Malolactic fermentation (MLF) is a secondary fermentation occurring when malolactic (ML) bacteria become active in the presence of malic acid. Bacteria may be present naturally in fresh grape juice or wines. It could also be acquired from oak barrels previously used for MLF or a winemaker can add them from a commercial culture. MLF cannot occur in concentrates and sterilized juices because the bacteria have been eradicated during the concentration or sterilization procedures. It is also not recommended in concentrates because most are tartrate-stabilized during production and therefore contain a high proportion of malic acid. MLF would convert the malic into lactic acid, leaving the wine with little acidity, and a pH above 3.8, resulting in a flabby wine that is susceptible to bacterial infections. Indigenous bacteria will provoke MLF naturally, but results are unpredictable because the type of bacteria cannot be ascertained. Some wild ML strains may impart off-flavors and may cause spoilage at low free sulfur dioxide (SO2) levels.
Relying on bacteria from a previous MLF in oak barrels or adding a selected culture will yield reliable and predictable results. These methods give winemakers more control and therefore reduce the risks of unsuccessful MLF or microbial infection. Although carrying out MLF is not difficult, the wine must provide a suitable environment for the bacteria to have its effect, and you need to closely monitor the progress.
Selecting an ML Culture
Oenococcus oeni species are the most common ML cultures used in home winemaking and are available in either liquid or freeze-dried format. Liquid cultures are normally added directly to wine, while freeze-dried cultures first need to be rehydrated in distilled water.
Liquid cultures are less stable and therefore have a shorter shelf life. Freeze-dried cultures can be stored up to one year in a refrigerator or 18 months in a deep freezer.
Preparing for MLF
An important consideration before doing a MLF is that this fermentation will cause a reduction in total acidity in wine. Therefore, if you do not want to reduce acidity in a low-acid wine (below 6.0 grams per liter), you should forego MLF. A wine with very low acidity will become flabby and unbalanced.
If you need to increase the acidity of a batch in anticipation of conducting MLF, do so before the start of alcoholic fermentation by using tartaric acid.
For the alcoholic fermentation, select a S. cerevisiae yeast strain that is compatible with MLF, such as Lalvin’s ICV/D-47, for a higher probability of a successful MLF. Inoculate the juice with yeast and conduct the alcoholic fermentation as usual, until the specific gravity drops to 1.000 or lower, prior to starting the MLF.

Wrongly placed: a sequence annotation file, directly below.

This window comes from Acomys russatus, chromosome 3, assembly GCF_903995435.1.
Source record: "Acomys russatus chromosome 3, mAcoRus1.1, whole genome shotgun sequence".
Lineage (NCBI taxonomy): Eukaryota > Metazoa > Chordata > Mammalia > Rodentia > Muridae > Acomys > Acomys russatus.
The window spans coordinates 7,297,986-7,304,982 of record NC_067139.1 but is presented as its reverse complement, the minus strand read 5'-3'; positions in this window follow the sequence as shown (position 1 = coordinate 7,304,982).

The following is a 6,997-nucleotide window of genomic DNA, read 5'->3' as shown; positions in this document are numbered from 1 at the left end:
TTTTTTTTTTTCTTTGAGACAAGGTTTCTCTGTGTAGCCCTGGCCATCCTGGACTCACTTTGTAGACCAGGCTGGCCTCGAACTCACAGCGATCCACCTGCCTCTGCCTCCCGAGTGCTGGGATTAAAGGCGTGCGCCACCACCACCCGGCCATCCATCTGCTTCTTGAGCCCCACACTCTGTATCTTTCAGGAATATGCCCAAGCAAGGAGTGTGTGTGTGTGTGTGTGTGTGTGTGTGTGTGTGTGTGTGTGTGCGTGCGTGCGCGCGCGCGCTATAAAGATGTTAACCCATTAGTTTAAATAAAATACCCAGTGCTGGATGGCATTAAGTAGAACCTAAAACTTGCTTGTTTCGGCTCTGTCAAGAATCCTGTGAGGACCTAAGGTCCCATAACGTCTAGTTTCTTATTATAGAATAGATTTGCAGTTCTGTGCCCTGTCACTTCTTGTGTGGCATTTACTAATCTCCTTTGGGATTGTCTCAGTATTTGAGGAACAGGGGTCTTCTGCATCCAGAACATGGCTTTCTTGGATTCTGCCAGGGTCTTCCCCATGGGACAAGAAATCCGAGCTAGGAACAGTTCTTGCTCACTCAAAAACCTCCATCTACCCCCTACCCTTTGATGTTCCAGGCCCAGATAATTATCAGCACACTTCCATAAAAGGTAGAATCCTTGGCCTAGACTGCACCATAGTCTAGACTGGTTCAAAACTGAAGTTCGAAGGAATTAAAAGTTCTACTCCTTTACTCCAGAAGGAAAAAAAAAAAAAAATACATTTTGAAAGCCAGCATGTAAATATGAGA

MLF is usually carried out immediately following the alcoholic fermentation so that they do not interfere with each other, although some ML cultures allow both fermentations to occur simultaneously. What is most important is that you observe the culture’s environmental conditions — conditions that would otherwise inhibit ML bacteria. Let’s examine these conditions.
First: The wine’s free SO2 content should be less than the maximum (typically between 5 and 15 mg/L) prescribed by the ML culture manufacturer because ML bacteria are very sensitive to free SO2. Be sure to only sulfite the wine lightly for any batch that you plan to take through MLF.
Second: The pH should be higher than the prescribed minimum (typically 3.2) because ML bacteria are also sensitive to low pH.
Third: The wine should be above 64° F (18° C) throughout MLF for the bacteria to become active. Either warm up a cool cellar, or move the wine to a warmer room without exceeding 77° F (25° C).
Fourth: ML bacteria need to feed on nutrients, which can be found in the lees — the deposits formed during alcoholic fermentation. Therefore, do not rack your wine before initiating MLF. And make sure you observe oxygenic requirements of the selected culture. Most ML bacteria used in home winemaking are sensitive to air, and can become easily inhibited if exposed. Try to avoid operations such as racking and vigorous stirrings during MLF.
A word of caution! Many of the above conditions favor growth of spoilage organisms. Use extra sanitary precautions to avoid potential problems. Ask your supplier for the full set of manufacturer’s instructions when buying ML culture, and strictly follow these instructions.
Conducting the MLF